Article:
The Environment Classes

What is an environment?

The generic reinforcement learning problem can be broken down into the following ever repeating sequence of steps. This sequence is also often referred to as a Markov Decision Process (MDP). An environment describes a particular MDP:

  • An agent that “lives” in some environment observes the current state of that environment. The state could be anything from a simple x/y position tuple of the agent to an image of a camera (that the agent has access to) or a line of text from the agent’s chat partner (the agent is a chat bot). The nature of this state signal - its data type and shape - is called the “state space”.
  • Based on that state observation, the agent now picks an action. The environment dictates from which space this action may be chosen. For example, one could think of a computer game environment, in which an agent has to move through a 2D maze and can pick the actions up, down, left, and right at each time step. This space from which to chose is called the “action space”. In RLgraph, both state- and action spaces are usually given by the environment.
  • The chosen action is now executed on the environment (e.g. the agent decided to move left) and the environment changes because of that action. This change is described by the transition function \(P(S'|S,A)\), which outputs the probability for ending up in next state S’ given that the agent chose action A after having observed state S.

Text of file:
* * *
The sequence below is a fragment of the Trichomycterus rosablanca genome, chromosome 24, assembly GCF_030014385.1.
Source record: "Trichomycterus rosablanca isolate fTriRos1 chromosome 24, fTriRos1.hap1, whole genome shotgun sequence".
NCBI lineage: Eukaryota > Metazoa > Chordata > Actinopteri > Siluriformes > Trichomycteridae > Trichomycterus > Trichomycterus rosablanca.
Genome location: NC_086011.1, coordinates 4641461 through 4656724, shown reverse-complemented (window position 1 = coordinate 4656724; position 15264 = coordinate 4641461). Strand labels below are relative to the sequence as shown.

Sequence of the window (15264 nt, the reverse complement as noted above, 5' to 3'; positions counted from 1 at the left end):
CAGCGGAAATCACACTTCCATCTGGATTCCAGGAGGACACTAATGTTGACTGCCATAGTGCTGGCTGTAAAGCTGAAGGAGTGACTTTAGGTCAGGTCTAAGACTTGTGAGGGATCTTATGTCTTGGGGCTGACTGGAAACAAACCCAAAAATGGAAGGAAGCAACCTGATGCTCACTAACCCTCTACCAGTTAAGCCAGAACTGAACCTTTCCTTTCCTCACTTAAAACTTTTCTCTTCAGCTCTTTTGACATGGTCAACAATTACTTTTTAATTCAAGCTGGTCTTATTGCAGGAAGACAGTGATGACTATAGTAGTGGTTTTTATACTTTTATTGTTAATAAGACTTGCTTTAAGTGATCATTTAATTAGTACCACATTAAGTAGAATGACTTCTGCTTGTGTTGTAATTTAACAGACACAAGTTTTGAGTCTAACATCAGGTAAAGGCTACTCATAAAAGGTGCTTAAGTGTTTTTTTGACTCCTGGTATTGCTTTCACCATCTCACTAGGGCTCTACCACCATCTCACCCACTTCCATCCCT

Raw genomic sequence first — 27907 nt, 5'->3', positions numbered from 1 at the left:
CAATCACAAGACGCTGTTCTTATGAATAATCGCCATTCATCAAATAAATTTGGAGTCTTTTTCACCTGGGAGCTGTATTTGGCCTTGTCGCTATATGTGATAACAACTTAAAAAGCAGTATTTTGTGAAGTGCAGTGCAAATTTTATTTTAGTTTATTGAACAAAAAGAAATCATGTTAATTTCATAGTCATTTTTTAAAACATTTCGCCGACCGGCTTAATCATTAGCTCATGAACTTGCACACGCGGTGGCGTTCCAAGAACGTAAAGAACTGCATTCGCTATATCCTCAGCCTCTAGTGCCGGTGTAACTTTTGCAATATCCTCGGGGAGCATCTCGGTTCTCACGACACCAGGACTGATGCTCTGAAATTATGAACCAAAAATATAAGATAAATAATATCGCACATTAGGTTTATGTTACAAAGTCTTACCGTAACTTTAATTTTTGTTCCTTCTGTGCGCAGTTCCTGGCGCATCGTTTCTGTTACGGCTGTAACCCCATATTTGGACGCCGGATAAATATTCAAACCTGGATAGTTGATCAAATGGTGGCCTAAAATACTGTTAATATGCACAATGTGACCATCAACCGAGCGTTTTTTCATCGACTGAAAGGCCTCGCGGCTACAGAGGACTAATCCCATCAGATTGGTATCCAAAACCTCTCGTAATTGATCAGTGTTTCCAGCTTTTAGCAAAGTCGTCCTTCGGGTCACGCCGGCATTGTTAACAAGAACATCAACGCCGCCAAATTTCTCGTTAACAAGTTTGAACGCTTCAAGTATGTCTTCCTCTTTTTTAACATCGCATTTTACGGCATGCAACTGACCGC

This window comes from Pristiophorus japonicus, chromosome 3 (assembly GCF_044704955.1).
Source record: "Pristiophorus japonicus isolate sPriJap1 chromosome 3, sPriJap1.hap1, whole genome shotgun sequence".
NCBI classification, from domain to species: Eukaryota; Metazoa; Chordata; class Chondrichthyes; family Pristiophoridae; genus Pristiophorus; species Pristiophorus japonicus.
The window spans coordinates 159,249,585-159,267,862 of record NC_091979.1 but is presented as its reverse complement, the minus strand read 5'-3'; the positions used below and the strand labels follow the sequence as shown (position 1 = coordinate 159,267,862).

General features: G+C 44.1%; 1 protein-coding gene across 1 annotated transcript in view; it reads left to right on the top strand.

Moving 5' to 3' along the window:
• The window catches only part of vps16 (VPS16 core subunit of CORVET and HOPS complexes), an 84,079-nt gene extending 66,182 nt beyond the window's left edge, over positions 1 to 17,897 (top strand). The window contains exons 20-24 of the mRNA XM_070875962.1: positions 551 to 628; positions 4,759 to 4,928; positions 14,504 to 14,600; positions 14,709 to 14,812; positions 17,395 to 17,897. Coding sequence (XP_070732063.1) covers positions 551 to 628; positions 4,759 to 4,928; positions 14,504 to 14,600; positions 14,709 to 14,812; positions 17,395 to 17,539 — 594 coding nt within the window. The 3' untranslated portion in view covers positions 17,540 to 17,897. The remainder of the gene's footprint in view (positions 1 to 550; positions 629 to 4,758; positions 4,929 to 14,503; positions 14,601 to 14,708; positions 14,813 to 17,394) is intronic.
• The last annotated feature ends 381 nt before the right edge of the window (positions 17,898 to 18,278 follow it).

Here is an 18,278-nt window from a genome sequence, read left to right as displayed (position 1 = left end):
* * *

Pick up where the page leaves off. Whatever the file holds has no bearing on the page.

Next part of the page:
• Besides producing a next state (S’), the environment also emits a reward signal (R), which is determined by the reward function \(R(S'|S,A)\), which describes the expected reward when reaching state S’ after having chosen action A in (the previous) state S.
The basic cycle in reinforcement learning.

Above: The basic cycle in reinforcement learning. |br| (source: Reinforcement Learning - An Introduction - 2nd Edition)

  • We now start this procedure again, using S’ as our new observation. We pick another action, change the environment through that action (transition function P), observe the next state (S’‘) and receive another reward (\(R_{t+1}\)), and so on and so forth (see figure above).
  • The collected rewards (\(R_t\)) can be used by the agent for learning to act smarter, in fact the reinforcement learning incentive is to pick actions in such a way as to maximize the accumulated reward over some amount of time (usually some episode, after which the environment must be reset to some initial state).

RLgraph’s environment adapters.

RLGraph supports many popular environment types and standards and offers a common interface into all these. The base class is the Environment and its most important API-methods are reset (to reset the environment) and step (to execute an action). In the following, we will briefly describe the different supported environment types. If you are interested in writing your own environments for your own RL research, we will be very happy to receive your pull request. For more information on our environments, see the environment reference documentation.

OpenAI Gym